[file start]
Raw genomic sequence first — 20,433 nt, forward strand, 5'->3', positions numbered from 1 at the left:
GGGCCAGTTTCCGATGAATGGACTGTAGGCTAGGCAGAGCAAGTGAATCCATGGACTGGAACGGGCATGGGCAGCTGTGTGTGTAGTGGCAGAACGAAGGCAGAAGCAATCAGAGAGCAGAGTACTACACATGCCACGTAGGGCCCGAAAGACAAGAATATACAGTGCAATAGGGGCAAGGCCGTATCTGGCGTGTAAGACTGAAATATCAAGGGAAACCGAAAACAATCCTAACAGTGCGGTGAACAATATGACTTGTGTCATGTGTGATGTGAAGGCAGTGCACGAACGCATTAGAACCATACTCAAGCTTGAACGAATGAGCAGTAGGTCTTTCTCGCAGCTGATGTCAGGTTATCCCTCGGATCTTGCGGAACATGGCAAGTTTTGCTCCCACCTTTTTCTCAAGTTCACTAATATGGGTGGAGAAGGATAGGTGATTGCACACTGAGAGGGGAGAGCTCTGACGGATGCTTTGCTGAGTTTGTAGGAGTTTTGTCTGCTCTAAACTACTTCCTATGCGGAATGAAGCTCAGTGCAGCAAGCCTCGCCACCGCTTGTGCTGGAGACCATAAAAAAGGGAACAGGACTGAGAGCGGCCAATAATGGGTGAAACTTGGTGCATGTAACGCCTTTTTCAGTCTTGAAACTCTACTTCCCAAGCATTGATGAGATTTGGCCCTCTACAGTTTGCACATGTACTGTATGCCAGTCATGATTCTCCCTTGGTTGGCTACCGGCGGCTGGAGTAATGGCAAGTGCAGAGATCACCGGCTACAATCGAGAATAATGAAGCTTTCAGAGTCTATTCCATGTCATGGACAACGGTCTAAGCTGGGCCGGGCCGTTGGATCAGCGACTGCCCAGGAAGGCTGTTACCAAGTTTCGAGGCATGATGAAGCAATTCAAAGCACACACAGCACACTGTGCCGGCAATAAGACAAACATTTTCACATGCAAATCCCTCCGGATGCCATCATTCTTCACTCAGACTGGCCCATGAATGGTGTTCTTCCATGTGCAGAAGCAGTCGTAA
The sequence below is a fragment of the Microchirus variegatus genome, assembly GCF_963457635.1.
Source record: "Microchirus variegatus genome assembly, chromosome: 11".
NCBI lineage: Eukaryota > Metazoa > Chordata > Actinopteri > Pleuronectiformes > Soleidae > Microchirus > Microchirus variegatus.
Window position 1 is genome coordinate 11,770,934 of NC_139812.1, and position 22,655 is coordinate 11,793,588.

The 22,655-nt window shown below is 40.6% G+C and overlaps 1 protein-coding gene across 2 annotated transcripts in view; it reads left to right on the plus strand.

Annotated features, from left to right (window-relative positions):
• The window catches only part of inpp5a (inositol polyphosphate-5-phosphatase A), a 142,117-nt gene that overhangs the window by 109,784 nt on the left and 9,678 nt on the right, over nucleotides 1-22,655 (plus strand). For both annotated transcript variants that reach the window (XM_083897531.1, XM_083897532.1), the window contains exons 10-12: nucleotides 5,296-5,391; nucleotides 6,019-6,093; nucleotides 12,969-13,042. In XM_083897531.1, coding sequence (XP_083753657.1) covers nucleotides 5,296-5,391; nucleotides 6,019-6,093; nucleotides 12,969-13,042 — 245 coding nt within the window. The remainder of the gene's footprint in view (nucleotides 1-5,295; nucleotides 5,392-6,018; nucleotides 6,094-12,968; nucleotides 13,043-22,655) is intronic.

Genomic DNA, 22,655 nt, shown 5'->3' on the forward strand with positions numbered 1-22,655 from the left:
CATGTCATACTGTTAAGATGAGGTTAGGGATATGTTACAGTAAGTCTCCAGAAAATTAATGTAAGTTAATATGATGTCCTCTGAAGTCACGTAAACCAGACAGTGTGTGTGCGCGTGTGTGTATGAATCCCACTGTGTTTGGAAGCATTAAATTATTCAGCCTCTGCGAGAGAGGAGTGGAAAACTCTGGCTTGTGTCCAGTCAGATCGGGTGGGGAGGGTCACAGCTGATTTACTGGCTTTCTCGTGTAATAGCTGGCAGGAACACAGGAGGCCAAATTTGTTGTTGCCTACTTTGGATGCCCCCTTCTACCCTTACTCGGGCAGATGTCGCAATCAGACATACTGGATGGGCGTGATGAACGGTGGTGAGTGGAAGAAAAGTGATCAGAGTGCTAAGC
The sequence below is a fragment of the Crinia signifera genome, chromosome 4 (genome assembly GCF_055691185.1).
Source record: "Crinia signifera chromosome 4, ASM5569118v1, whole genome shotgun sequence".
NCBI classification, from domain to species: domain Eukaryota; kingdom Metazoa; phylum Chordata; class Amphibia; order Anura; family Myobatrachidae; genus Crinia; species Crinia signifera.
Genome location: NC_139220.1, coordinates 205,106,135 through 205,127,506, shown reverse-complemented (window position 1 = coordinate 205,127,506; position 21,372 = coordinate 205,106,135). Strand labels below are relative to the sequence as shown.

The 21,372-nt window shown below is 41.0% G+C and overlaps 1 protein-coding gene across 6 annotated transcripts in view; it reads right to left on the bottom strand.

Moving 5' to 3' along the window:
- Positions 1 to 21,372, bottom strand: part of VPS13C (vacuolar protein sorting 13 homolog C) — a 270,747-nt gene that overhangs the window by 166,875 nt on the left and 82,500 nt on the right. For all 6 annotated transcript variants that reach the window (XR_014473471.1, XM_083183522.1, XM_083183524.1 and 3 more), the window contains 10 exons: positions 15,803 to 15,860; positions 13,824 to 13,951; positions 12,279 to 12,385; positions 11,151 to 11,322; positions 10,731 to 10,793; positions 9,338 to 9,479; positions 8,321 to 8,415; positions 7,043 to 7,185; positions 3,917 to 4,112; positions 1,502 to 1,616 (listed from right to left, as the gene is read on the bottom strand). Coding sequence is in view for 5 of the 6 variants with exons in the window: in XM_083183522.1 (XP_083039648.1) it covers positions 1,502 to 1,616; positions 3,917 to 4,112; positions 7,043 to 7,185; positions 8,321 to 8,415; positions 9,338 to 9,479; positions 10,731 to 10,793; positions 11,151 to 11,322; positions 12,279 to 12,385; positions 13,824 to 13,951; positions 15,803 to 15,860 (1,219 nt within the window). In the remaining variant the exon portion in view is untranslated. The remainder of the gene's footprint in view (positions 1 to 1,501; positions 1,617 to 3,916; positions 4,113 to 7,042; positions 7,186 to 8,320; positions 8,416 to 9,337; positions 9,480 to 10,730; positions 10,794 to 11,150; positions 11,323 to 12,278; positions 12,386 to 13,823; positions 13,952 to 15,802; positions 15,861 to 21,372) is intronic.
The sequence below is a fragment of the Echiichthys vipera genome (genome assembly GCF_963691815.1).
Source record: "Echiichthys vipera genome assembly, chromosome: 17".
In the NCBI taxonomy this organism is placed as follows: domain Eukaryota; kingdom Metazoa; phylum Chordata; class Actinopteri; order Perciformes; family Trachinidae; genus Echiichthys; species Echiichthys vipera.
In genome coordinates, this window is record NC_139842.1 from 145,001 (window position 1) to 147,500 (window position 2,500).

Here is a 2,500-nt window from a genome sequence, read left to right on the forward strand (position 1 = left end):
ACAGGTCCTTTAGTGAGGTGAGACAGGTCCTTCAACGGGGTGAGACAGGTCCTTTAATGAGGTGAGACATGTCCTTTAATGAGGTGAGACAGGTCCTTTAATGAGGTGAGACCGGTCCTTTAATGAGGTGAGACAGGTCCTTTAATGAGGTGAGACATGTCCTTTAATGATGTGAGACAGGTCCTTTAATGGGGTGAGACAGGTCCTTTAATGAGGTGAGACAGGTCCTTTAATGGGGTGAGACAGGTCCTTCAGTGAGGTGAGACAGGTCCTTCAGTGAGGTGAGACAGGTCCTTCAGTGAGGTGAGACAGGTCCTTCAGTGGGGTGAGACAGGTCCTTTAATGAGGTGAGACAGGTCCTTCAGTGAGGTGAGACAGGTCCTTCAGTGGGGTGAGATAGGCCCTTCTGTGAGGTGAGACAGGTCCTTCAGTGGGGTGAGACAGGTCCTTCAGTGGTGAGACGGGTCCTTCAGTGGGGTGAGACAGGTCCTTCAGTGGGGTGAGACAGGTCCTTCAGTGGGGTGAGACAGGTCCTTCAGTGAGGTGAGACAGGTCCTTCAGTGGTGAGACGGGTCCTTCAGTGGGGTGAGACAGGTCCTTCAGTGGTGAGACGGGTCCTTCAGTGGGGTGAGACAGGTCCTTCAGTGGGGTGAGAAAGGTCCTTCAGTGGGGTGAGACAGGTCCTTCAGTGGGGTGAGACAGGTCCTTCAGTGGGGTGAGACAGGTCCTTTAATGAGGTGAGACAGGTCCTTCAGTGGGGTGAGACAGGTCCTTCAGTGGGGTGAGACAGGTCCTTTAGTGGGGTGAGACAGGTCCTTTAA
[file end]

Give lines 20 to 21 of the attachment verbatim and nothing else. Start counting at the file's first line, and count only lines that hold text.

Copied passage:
Source record: "Echiichthys vipera genome assembly, chromosome: 17".
In the NCBI taxonomy this organism is placed as follows: domain Eukaryota; kingdom Metazoa; phylum Chordata; class Actinopteri; order Perciformes; family Trachinidae; genus Echiichthys; species Echiichthys vipera.